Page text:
On International Women’s Day, World Pulse announced the launch of their new digital impact campaign, #SheTransformsTech. In partnership with the Vodafone Americas Foundation, EQUALS, and a network of other sponsors from the philanthropy and technology worlds, this campaign crowdsources ways women can–and do–shape the future of tech.
“Our goal is to support organizations that are empowering women and girls on a global level,” says June Sugiyama, Director of Vodafone Americas Foundation, a charitable arm of one of the world’s leading telecoms and technology service providers. The Foundation fosters social change in global and local communities, with a focus on empowering women and girls. “This World Pulse initiative is a great example of how we can rally voices on this important issue.”
Plan International USA is inviting young people ages 13-22 to “Vote for the GOAT (Greatest of All Time).” While this acronym usually applies to football stars and other sports legends, Plan is using the acronym in a much for fun, purposeful, and world-changing way. Specifically, Plan’s GOAT competition refers to the greatest female, femme or nonbinary person advancing gender equality across the categories of visibility or representation, women’s health, equal opportunity, and gender-based violence.
Plan International USA—an independent development and humanitarian organization advancing children’s rights and equality for girls—established the “Vote for the G.O.A.T” competition to heighten awareness about those working on behalf of gender equity, and to benefit needy women and families in the developing world.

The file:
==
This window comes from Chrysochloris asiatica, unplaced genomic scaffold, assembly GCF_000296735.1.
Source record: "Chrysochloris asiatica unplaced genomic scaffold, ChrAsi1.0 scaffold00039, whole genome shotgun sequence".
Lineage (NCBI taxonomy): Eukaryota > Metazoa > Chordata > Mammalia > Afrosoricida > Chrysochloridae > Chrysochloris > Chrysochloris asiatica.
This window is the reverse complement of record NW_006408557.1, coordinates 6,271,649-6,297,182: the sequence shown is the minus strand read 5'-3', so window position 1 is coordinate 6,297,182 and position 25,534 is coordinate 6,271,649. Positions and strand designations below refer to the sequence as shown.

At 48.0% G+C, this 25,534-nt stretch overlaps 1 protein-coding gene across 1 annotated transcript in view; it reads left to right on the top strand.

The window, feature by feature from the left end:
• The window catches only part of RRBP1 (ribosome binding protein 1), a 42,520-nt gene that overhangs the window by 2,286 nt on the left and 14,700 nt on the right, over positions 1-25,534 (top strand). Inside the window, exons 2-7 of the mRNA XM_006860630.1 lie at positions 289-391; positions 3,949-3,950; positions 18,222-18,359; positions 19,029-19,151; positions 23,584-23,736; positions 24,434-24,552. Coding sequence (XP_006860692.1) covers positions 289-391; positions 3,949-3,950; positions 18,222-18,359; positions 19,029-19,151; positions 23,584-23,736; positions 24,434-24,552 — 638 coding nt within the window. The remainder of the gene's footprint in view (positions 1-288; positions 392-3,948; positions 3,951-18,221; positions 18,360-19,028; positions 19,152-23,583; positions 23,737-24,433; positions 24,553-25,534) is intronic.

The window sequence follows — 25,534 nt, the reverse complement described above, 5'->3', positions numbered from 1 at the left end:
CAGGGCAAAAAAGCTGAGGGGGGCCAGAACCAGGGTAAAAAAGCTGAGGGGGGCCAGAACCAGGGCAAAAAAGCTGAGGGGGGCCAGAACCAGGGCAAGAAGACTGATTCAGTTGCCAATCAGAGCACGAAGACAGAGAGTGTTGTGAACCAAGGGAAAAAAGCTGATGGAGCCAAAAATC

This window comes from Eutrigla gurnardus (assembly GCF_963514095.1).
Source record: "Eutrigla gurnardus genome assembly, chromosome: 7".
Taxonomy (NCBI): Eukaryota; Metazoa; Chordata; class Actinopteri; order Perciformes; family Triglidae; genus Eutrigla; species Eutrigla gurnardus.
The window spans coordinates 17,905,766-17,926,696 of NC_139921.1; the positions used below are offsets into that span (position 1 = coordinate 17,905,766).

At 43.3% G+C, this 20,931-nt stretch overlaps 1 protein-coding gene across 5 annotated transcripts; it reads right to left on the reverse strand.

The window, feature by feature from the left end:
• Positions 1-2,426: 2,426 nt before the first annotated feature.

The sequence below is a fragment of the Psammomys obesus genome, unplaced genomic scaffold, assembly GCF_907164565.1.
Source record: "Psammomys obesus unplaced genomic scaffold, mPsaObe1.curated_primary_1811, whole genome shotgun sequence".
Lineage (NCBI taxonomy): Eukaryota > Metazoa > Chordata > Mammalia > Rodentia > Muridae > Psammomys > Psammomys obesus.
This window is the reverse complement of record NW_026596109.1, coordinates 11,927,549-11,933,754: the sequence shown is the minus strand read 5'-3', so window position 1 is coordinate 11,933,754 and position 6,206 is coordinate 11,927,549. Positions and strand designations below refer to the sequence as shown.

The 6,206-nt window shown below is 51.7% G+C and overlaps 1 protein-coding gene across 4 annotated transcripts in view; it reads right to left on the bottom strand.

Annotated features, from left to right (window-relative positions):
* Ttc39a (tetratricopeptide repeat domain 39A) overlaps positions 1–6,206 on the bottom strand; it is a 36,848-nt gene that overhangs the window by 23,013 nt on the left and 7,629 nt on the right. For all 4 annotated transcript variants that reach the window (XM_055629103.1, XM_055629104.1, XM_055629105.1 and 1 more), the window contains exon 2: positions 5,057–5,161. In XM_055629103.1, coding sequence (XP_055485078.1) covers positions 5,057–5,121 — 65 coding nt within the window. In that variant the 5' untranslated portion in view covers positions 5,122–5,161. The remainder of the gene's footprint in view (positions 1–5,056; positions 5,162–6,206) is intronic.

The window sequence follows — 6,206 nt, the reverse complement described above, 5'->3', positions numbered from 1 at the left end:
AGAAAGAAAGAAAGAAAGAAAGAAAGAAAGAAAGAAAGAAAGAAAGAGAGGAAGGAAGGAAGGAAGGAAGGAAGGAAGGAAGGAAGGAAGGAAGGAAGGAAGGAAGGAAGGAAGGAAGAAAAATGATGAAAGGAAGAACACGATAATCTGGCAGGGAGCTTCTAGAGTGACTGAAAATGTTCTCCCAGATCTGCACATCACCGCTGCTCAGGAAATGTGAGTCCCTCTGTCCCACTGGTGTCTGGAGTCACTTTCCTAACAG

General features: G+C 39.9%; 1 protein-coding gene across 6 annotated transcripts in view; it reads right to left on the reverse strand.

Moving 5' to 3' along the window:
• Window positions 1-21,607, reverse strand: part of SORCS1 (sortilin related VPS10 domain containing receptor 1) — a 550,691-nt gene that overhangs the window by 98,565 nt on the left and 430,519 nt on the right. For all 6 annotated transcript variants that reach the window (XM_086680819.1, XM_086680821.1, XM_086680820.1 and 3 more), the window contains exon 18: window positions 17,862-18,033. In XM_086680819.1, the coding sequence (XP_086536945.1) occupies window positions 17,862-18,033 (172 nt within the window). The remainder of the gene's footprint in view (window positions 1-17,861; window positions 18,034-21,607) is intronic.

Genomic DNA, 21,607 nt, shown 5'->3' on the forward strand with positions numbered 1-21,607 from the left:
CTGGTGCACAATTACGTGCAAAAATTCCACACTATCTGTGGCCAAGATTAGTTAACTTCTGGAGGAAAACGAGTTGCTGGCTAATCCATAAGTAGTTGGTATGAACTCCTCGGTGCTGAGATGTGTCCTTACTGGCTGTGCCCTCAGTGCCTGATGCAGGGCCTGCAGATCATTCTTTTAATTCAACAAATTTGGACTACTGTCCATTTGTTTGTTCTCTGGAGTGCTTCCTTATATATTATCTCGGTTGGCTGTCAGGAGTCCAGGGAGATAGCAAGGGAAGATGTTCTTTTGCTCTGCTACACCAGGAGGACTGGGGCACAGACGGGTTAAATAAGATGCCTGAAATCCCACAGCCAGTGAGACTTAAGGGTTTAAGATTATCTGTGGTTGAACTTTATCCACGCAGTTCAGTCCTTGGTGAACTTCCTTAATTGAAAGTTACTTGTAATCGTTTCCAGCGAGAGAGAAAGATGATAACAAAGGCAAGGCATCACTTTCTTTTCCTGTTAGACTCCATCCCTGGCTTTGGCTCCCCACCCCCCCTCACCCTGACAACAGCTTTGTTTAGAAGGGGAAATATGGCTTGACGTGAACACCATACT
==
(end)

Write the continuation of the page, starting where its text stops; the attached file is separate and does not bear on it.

When corporations divert rivers, when governments displace communities, and when the constant human desire for “more” disrupts the safety of our environment, women and children are often the first to suffer. Access to clean water, a full belly, and a safe place to sleep at night are rights humans should have at birth.
What can we do when these natural rights are violated?
Global Greengrants Fund, also known as Greengrants, seeks to answer this question by taking action. By committing to a program based on participatory grantmaking, Greengrants connects under-served and under-funded communities with the resources and mentorship they need to fight for justice.
Well folks, we’re off the charts, quite literally. Vulnerable people are dying at an alarming rate. Markets are dropping and jumping and dropping again as more people test positive for COVID-19. Health care workers are risking their lives by going to work, and many of us are spending more time social distancing than humanity may have ever tried before. It’s all quite surreal.
Some leaders in philanthropy are responding to the health crisis with concern and plans to help.
The Kaiser Family Foundation has put together a Donor Funding for COVID-19 Response list, and there you can find organizations funding the research and the medical response to the unprecedented outbreak. Most of the funding listed here is going to China, and all of this funding is brand new, starting in January 2020.
Editor’s Note: The following message is from Andrea Pactor, Associate Director, Women’s Philanthropy Institute, Indiana University Lilly Family School of Philanthropy.
Thank you for your patience as we wrestled with whether or not to move forward with Philanthropy Plugged In in light of the rapidly spreading COVID-19 situation. Yesterday, the Indiana University President made the decision to cancel the symposium easier. At Indiana University, as at several universities and businesses across the country, all travel outside the state is suspended through April 5 and we are discouraged from scheduling events with more than 100 attendees. Sad as we are not to see you in Chicago, we know, as one speaker mentioned, that this is the right thing to do.